Couple plan gallery space to help Indigenous street artists get better prices for their work

·2 min read
Nanook Gordon and Brianna Olson-Pitawanakwat started the Native Arts Society  plan to give Indigenous street artists a chance to create and have their work sold in a gallery. (Nanook Gordon - image credit)
Nanook Gordon and Brianna Olson-Pitawanakwat started the Native Arts Society plan to give Indigenous street artists a chance to create and have their work sold in a gallery. (Nanook Gordon - image credit)

After seeing a lot of Indigenous artists in Toronto sell their artwork on the street for much less than what it's worth, a couple plan to open a gallery to feature those artists.

Brianna Olson-Pitawanakwat, who is Anishinaabe from Wikwemikong, Ont., and her partner Nanook Gordon, who is Inuvialuk from Inuvik, N.W.T., have been raising funds to open Native Arts Society, an art gallery and studio space.

"We're going to offer them a lump sum of money to come and feature their art, which is a huge deal for somebody who's living on the street or underhoused or incarcerated," said Brianna Olson-Pitawanakwat.

At the beginning of the pandemic, Gordon founded Toronto Indigenous Harm Reduction, an initiative that focuses on helping people living in encampments, those struggling with substance use and people who have barriers to accessing social services.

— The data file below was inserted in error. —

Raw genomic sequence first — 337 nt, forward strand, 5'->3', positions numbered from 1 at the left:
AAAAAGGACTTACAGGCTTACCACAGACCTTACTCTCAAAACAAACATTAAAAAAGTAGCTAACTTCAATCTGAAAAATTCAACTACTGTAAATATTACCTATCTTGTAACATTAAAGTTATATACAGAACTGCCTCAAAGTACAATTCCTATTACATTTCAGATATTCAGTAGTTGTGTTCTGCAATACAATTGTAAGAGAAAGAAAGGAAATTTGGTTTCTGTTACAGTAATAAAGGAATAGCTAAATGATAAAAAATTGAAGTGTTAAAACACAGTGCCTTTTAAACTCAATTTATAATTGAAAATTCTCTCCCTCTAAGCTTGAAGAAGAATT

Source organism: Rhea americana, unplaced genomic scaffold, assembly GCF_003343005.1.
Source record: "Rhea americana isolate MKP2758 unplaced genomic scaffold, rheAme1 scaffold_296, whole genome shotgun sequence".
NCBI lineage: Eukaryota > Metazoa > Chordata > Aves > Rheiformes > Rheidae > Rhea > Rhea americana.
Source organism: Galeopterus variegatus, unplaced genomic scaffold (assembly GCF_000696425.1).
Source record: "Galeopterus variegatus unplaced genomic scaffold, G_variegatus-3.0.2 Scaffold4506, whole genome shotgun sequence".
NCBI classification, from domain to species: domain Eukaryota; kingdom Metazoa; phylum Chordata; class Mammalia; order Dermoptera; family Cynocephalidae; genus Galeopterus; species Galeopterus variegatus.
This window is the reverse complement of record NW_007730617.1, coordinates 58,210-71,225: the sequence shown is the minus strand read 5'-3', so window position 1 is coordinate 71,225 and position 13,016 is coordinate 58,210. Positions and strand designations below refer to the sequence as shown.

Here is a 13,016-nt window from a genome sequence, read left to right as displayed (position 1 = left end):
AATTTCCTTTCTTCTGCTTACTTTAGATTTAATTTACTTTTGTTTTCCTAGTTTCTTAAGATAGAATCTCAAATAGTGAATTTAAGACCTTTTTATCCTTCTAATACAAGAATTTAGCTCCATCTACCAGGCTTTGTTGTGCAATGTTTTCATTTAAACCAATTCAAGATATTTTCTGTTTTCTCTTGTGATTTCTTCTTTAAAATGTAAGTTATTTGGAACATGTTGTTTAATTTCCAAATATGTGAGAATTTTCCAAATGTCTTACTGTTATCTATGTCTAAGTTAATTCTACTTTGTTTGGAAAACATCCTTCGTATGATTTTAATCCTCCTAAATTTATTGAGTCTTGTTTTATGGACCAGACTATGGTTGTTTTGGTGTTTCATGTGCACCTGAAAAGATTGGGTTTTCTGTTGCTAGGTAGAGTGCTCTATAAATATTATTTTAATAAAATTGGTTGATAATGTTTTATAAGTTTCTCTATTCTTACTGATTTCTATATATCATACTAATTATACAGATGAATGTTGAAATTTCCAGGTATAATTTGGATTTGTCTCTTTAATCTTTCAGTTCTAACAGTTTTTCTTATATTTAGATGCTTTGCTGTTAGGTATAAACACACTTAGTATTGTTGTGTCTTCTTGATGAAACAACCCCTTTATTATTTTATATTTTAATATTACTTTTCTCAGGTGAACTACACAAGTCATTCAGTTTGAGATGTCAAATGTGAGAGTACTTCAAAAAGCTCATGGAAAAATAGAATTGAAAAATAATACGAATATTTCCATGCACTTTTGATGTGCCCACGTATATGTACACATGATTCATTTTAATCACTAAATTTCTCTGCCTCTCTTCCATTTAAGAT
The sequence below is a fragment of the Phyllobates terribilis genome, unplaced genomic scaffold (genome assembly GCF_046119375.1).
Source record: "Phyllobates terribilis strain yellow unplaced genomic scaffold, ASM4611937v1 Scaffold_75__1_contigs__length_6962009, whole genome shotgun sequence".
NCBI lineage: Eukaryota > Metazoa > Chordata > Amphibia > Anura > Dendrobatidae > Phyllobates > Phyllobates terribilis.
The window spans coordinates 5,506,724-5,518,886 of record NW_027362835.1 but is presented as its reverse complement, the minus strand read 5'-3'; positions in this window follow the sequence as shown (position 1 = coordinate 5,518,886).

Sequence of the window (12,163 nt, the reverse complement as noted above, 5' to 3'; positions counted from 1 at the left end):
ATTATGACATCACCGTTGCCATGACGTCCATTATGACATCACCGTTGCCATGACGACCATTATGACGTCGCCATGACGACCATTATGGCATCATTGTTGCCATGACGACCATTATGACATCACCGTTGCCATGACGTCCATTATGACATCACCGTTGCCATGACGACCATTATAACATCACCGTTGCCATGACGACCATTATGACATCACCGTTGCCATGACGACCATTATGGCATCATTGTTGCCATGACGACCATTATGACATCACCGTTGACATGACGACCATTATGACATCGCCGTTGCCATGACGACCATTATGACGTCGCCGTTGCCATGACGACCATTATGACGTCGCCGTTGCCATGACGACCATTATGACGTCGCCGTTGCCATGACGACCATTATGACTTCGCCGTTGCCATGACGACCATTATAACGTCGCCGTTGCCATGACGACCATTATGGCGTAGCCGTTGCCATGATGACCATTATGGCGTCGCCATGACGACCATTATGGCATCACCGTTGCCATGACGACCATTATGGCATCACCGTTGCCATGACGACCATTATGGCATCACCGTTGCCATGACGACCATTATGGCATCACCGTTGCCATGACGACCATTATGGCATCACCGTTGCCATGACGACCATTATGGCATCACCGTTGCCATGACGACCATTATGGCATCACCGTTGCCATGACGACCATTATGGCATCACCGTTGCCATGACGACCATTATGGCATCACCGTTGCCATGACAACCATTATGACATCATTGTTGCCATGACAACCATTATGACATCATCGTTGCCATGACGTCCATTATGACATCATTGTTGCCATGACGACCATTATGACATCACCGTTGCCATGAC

Cedar Smoke
Cedar Smoke

It was through their volunteer work with TIHR that Gordon asked a group of Indigenous people who were living on the street if they wanted to create art.

"We both have our own experiences, like struggling with substance use, struggling with our own traumas, we're both intergenerational [residential school] survivors," said Olson-Pitawanakwat.

"I've lived on the streets and, you know, I think art actually saved my life."

They went out and bought supplies and the idea was popular enough that they decided to turn the idea into a regular activity.

"Everyone enjoyed it and we started doing it weekly," said Gordon.

Since then, they have become a broker for many of the artists who are creating work.

Kirthana Sasitharan/CBC
Kirthana Sasitharan/CBC

The couple said they don't plan on applying for government funds or grants because they fear that it will affect their ability to control decision-making.

Instead, they are crowdsourcing funds to pay for the space, selling merchandise and getting art donations from artists like Christi Belcourt to raise money.

"I really, really love this idea," said Belcourt, who is Métis.

"It's a space that recognizes the artist's existing and established skills and talents. It provides them a space as artists to build community. It provides income and a safe space to create and be inspired by other artists."

While the space for the gallery and studio is currently under renovation, Olson-Pitawanakwat and Gordon hope to open it in October.

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